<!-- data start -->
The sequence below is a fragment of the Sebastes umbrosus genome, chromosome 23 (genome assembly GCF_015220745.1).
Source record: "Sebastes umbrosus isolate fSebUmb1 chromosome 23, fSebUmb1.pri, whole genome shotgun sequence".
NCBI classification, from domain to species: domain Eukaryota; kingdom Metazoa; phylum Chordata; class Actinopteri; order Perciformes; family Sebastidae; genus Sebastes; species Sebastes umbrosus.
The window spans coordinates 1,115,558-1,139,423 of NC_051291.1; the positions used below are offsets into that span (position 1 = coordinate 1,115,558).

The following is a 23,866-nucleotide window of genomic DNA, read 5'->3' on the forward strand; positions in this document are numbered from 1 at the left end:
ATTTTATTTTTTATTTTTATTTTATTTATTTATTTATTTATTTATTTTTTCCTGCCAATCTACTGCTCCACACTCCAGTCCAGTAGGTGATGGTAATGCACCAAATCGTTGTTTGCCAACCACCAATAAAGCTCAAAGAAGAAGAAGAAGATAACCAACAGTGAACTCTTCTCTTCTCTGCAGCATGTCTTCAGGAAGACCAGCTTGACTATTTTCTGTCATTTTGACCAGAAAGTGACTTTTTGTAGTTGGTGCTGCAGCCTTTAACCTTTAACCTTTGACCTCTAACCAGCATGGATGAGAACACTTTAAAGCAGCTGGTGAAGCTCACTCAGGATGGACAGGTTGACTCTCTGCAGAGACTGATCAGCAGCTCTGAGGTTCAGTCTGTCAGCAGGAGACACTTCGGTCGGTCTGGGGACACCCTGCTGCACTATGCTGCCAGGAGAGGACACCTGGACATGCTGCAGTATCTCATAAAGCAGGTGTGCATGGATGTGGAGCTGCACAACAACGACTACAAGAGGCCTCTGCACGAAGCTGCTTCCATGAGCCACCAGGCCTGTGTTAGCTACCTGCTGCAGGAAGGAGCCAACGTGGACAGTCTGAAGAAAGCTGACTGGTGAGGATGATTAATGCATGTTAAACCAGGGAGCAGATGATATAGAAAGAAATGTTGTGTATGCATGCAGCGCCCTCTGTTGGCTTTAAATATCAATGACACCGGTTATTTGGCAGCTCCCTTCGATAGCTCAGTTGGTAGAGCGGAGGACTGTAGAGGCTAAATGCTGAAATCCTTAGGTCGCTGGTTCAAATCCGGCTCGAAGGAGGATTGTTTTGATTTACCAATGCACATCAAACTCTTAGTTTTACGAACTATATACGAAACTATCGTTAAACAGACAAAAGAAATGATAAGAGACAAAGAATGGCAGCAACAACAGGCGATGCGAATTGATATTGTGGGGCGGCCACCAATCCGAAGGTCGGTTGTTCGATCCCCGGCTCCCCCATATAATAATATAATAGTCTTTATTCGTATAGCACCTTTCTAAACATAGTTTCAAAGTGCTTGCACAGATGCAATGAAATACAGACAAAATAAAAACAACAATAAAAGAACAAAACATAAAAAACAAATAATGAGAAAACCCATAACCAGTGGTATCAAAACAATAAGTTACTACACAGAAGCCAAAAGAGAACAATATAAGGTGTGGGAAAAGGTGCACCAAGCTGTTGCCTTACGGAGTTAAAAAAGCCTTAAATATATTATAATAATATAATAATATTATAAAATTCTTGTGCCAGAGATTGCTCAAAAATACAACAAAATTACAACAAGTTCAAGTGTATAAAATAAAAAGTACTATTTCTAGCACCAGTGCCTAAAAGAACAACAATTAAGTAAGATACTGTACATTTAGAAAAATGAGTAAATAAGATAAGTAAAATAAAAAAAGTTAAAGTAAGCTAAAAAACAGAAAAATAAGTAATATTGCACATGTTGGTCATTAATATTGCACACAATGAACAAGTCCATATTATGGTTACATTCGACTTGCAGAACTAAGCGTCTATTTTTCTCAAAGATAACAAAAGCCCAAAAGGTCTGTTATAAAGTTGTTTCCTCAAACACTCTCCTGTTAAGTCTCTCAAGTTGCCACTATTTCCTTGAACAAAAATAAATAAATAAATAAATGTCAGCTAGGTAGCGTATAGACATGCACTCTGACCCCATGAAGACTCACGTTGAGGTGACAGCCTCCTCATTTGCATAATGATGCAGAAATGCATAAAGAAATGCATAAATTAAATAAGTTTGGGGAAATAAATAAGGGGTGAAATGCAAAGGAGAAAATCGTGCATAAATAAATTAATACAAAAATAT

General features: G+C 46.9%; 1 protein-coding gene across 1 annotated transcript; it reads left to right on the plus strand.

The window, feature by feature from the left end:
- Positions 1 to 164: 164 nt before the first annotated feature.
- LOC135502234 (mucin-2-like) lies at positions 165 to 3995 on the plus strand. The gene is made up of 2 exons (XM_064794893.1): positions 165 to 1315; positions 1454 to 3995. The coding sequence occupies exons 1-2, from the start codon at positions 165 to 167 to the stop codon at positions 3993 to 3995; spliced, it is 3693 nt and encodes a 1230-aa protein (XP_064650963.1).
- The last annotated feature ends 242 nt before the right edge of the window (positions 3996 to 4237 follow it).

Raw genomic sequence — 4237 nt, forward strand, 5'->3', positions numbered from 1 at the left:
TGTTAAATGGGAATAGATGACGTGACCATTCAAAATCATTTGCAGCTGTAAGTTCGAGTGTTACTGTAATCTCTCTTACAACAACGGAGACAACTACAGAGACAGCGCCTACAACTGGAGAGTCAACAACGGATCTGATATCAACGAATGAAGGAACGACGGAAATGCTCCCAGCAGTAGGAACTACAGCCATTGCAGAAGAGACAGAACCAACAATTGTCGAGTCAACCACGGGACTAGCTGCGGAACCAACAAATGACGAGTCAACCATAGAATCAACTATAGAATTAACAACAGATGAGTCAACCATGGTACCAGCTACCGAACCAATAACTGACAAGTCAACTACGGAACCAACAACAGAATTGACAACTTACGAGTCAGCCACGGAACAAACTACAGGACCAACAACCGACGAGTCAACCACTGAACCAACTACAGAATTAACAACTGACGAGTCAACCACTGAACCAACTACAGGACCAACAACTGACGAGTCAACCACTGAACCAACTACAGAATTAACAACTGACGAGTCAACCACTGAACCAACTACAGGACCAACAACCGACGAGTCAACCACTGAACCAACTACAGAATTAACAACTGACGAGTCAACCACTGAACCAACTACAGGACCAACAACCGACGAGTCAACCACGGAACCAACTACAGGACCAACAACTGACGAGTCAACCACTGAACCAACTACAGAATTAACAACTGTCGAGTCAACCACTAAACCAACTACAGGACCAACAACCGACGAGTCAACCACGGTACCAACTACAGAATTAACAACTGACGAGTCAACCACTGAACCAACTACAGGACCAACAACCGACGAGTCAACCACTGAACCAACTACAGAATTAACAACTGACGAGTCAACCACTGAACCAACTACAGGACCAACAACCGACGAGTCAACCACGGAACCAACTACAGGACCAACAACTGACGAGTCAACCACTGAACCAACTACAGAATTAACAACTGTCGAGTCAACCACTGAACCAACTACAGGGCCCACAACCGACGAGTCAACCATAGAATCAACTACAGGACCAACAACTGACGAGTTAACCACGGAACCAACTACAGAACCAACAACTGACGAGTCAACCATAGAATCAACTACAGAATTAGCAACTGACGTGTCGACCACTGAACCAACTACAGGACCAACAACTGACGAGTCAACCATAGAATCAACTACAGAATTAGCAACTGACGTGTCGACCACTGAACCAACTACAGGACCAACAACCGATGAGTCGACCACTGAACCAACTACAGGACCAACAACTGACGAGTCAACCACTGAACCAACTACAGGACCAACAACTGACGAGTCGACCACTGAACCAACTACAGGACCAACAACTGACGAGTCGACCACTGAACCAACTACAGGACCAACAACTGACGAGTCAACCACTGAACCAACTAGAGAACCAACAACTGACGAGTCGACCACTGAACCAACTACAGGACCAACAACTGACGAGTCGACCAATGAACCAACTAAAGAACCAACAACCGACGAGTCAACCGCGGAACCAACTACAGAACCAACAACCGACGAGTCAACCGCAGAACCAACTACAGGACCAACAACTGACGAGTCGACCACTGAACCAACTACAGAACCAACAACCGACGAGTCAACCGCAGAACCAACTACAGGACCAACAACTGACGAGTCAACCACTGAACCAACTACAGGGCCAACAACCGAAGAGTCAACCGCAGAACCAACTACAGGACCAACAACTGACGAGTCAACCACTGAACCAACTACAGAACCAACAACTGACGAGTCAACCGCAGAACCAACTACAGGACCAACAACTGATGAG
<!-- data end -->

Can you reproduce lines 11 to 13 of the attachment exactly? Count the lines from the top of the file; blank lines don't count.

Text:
- The last annotated feature ends 242 nt before the right edge of the window (positions 3996 to 4237 follow it).

Raw genomic sequence — 4237 nt, forward strand, 5'->3', positions numbered from 1 at the left:
TGTTAAATGGGAATAGATGACGTGACCATTCAAAATCATTTGCAGCTGTAAGTTCGAGTGTTACTGTAATCTCTCTTACAACAACGGAGACAACTACAGAGACAGCGCCTACAACTGGAGAGTCAACAACGGATCTGATATCAACGAATGAAGGAACGACGGAAATGCTCCCAGCAGTAGGAACTACAGCCATTGCAGAAGAGACAGAACCAACAATTGTCGAGTCAACCACGGGACTAGCTGCGGAACCAACAAATGACGAGTCAACCATAGAATCAACTATAGAATTAACAACAGATGAGTCAACCATGGTACCAGCTACCGAACCAATAACTGACAAGTCAACTACGGAACCAACAACAGAATTGACAACTTACGAGTCAGCCACGGAACAAACTACAGGACCAACAACCGACGAGTCAACCACTGAACCAACTACAGAATTAACAACTGACGAGTCAACCACTGAACCAACTACAGGACCAACAACTGACGAGTCAACCACTGAACCAACTACAGAATTAACAACTGACGAGTCAACCACTGAACCAACTACAGGACCAACAACCGACGAGTCAACCACTGAACCAACTACAGAATTAACAACTGACGAGTCAACCACTGAACCAACTACAGGACCAACAACCGACGAGTCAACCACGGAACCAACTACAGGACCAACAACTGACGAGTCAACCACTGAACCAACTACAGAATTAACAACTGTCGAGTCAACCACTAAACCAACTACAGGACCAACAACCGACGAGTCAACCACGGTACCAACTACAGAATTAACAACTGACGAGTCAACCACTGAACCAACTACAGGACCAACAACCGACGAGTCAACCACTGAACCAACTACAGAATTAACAACTGACGAGTCAACCACTGAACCAACTACAGGACCAACAACCGACGAGTCAACCACGGAACCAACTACAGGACCAACAACTGACGAGTCAACCACTGAACCAACTACAGAATTAACAACTGTCGAGTCAACCACTGAACCAACTACAGGGCCCACAACCGACGAGTCAACCATAGAATCAACTACAGGACCAACAACTGACGAGTTAACCACGGAACCAACTACAGAACCAACAACTGACGAGTCAACCATAGAATCAACTACAGAATTAGCAACTGACGTGTCGACCACTGAACCAACTACAGGACCAACAACTGACGAGTCAACCATAGAATCAACTACAGAATTAGCAACTGACGTGTCGACCACTGAACCAACTACAGGACCAACAACCGATGAGTCGACCACTGAACCAACTACAGGACCAACAACTGACGAGTCAACCACTGAACCAACTACAGGACCAACAACTGACGAGTCGACCACTGAACCAACTACAGGACCAACAACTGACGAGTCGACCACTGAACCAACTACAGGACCAACAACTGACGAGTCAACCACTGAACCAACTAGAGAACCAACAACTGACGAGTCGACCACTGAACCAACTACAGGACCAACAACTGACGAGTCGACCAATGAACCAACTAAAGAACCAACAACCGACGAGTCAACCGCGGAACCAACTACAGAACCAACAACCGACGAGTCAACCGCAGAACCAACTACAGGACCAACAACTGACGAGTCGACCACTGAACCAACTACAGAACCAACAACCGACGAGTCAACCGCAGAACCAACTACAGGACCAACAACTGACGAGTCAACCACTGAACCAACTACAGGGCCAACAACCGAAGAGTCAACCGCAGAACCAACTACAGGACCAACAACTGACGAGTCAACCACTGAACCAACTACAGAACCAACAACTGACGAGTCAACCGCAGAACCAACTACAGGACCAACAACTGATGAG